While software-defined networking is key to every networking vendor’s product strategy, that doesn’t mean IT is buying the message. In fact, InformationWeek's most recent SDN Survey shows that most vendors earn a failing grade when it comes to explaining their plans.
The survey asked respondents to rate on a scale of 1 through 5 how familiar they are with the SDN strategies of 20 vendors, with a score of 5 equaling “extremely familiar.” Except for Cisco, which eked out a gentleman’s C with a rating of 3.1 out of 5, respondents are generally unfamiliar with vendors’ plans.
The survey also asked which vendors’ strategies best address their organizations’ requirements. A majority of respondents, 58%, say Cisco’s SDN strategy best fits their business needs, perhaps as a result of its market share leadership and ability to directly communicate its vision and product plans with customers. Other major enterprise vendors, including Arista, Dell, Hewlett-Packard, and Juniper, are bunched in the 16% range, while small SDN specialty shops such as Embrane, Midokura, and Plexxi are barely blips on respondents’ radar screens.
Interestingly, Cisco is aiming to further simplify its SDN slate by bundling and licensing products in four suites: Cisco ONE Essentials, Cisco ONE Foundational Elements, Cisco ONE Advanced Application Services, and Cisco ONE Advanced Security Services.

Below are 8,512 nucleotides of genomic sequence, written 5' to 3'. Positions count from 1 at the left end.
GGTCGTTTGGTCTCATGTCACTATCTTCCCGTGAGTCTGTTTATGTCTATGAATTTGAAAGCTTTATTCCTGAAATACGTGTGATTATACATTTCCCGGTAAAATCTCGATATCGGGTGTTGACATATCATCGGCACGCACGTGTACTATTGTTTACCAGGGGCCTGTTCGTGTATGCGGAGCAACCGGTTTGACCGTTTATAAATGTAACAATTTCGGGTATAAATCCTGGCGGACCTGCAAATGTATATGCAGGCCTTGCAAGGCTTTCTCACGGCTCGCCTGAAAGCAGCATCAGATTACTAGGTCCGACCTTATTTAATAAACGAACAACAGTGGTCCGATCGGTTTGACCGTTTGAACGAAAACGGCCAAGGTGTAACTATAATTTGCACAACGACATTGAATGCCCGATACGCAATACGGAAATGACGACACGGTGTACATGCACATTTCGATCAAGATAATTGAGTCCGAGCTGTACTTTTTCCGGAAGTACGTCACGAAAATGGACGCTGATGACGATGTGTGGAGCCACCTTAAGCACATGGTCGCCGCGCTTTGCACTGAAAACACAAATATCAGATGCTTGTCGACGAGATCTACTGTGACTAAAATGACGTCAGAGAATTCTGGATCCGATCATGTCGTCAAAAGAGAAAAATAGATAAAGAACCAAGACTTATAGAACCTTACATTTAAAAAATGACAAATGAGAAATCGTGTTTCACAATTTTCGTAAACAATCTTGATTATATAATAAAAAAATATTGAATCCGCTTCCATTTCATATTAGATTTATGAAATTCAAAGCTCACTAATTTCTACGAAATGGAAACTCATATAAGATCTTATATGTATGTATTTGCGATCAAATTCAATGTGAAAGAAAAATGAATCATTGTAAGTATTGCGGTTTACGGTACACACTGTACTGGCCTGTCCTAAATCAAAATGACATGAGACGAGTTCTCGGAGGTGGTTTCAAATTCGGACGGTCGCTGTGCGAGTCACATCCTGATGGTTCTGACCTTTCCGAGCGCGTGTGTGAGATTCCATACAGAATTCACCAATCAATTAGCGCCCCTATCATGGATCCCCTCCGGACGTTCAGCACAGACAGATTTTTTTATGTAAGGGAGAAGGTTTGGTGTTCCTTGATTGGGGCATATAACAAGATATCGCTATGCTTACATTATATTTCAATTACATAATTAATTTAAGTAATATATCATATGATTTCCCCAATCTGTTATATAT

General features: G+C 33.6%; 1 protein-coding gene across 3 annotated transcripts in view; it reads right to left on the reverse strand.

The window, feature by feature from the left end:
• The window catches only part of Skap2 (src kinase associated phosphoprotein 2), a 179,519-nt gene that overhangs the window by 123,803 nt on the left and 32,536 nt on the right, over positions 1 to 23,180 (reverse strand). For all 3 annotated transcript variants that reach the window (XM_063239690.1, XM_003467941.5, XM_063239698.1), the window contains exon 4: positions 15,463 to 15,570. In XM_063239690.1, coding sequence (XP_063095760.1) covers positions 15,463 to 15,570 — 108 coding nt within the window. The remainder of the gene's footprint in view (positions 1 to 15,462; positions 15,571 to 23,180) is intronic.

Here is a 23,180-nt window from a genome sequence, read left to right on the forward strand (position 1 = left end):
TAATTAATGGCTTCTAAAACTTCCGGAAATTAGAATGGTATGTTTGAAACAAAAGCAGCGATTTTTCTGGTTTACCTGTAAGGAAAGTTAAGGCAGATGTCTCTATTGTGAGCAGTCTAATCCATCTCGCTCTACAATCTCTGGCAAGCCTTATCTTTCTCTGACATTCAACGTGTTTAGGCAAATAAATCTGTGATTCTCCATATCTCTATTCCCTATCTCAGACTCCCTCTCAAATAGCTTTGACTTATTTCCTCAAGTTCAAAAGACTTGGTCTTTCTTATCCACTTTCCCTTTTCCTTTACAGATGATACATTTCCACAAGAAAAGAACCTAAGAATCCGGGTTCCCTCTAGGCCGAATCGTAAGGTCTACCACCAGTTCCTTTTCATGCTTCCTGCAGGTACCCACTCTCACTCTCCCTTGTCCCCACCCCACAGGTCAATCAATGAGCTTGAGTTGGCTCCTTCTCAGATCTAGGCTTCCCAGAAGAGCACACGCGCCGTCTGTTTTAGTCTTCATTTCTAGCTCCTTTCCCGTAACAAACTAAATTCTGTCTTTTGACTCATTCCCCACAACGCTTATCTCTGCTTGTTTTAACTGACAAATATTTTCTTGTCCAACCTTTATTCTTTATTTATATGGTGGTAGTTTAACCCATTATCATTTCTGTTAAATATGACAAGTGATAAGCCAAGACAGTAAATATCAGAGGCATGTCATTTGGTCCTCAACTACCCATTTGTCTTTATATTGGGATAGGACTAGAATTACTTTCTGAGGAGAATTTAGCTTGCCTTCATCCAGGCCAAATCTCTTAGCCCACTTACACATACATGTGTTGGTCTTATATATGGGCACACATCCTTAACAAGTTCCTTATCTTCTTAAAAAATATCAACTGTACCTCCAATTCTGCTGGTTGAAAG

Dismal communication or not, there’s a land grab afoot for market and mindshare up and down the network stack, from switches to services, with tech giants and upstarts alike rolling out new strategies, architectures, and products designed to virtualize and automate network services. If you’re not looking to get insight into the various strategies, disruptive startups, and who’s atop the leaderboard in the new world of software-defined everything, you should be.
That’s because, much like cloud, big data, and mobility, SDN is a broad, nebulous term that can mean everything from automated configuration management to wholesale control over network flows, policies, and services. Such a diverse spectrum of interpretations translates to an equally divergent set of vendor strategies and feature sets.
As with other IT segments, some networking vendors want to be the one-stop shop for all your hardware and software needs; many see SDN as just one piece in a fully software-controlled datacenter running virtual network services and applications completely abstracted from the physical infrastructure. Put Dell, HP, IBM, Cisco, VMware, even Oracle in this group. Others, including Citrix and Midokura, see SDN as a natural extension for delivering virtual (as opposed to physical) network services and applications.
Shops do have time to decide which vision makes sense for their businesses, but the longer you wait to start evaluating, the more catch-up you’ll need to play.
One key point: Push back when anyone tries to sell you shiny new SDN technology without tying it to business benefits. IT has been down that path, and it makes you no friends in the CFO’s office. Demonstrating business value should be job one for every vendor on our list.
IT pros who’ve been burned by proprietary systems are wary, so vendors also must prove they’re in tune with established industry standards. “SDN in and of itself has potential, but needs to be standardized, much like Ethernet and networking standards are, before it will be commonplace,” one IT pro said in the survey. “Right now, it’s at the top of the ‘buzzword’ list.”
As you’ll see in this series of blog posts, products are starting to catch up to promises. I'll provide a rundown of SDN products in order of each vendor's SDN survey placement on the question of best strategy. In the next post, I'll look at SDN products from Cisco, Arista, and HP.